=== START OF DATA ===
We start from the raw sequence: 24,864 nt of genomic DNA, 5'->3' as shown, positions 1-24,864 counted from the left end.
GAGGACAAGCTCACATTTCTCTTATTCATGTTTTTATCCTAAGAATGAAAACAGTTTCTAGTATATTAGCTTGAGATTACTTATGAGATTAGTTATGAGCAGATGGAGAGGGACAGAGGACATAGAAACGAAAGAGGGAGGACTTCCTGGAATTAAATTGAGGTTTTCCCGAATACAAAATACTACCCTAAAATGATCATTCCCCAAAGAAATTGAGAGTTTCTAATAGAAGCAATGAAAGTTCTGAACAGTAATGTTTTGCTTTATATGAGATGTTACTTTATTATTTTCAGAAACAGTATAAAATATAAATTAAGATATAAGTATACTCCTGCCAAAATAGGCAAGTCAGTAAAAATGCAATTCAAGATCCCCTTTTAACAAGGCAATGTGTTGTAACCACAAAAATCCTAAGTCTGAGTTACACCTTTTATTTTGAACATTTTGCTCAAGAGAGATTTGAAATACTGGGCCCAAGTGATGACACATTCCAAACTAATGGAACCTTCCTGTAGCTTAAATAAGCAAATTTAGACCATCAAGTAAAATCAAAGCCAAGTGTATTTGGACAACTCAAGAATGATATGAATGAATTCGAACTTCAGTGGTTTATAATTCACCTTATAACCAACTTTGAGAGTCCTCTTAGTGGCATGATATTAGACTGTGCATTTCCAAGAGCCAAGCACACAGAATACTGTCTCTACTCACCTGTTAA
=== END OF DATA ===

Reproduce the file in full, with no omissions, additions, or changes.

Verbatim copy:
We start from the raw sequence: 24,864 nt of genomic DNA, 5'->3' as shown, positions 1-24,864 counted from the left end.
GAGGACAAGCTCACATTTCTCTTATTCATGTTTTTATCCTAAGAATGAAAACAGTTTCTAGTATATTAGCTTGAGATTACTTATGAGATTAGTTATGAGCAGATGGAGAGGGACAGAGGACATAGAAACGAAAGAGGGAGGACTTCCTGGAATTAAATTGAGGTTTTCCCGAATACAAAATACTACCCTAAAATGATCATTCCCCAAAGAAATTGAGAGTTTCTAATAGAAGCAATGAAAGTTCTGAACAGTAATGTTTTGCTTTATATGAGATGTTACTTTATTATTTTCAGAAACAGTATAAAATATAAATTAAGATATAAGTATACTCCTGCCAAAATAGGCAAGTCAGTAAAAATGCAATTCAAGATCCCCTTTTAACAAGGCAATGTGTTGTAACCACAAAAATCCTAAGTCTGAGTTACACCTTTTATTTTGAACATTTTGCTCAAGAGAGATTTGAAATACTGGGCCCAAGTGATGACACATTCCAAACTAATGGAACCTTCCTGTAGCTTAAATAAGCAAATTTAGACCATCAAGTAAAATCAAAGCCAAGTGTATTTGGACAACTCAAGAATGATATGAATGAATTCGAACTTCAGTGGTTTATAATTCACCTTATAACCAACTTTGAGAGTCCTCTTAGTGGCATGATATTAGACTGTGCATTTCCAAGAGCCAAGCACACAGAATACTGTCTCTACTCACCTGTTAA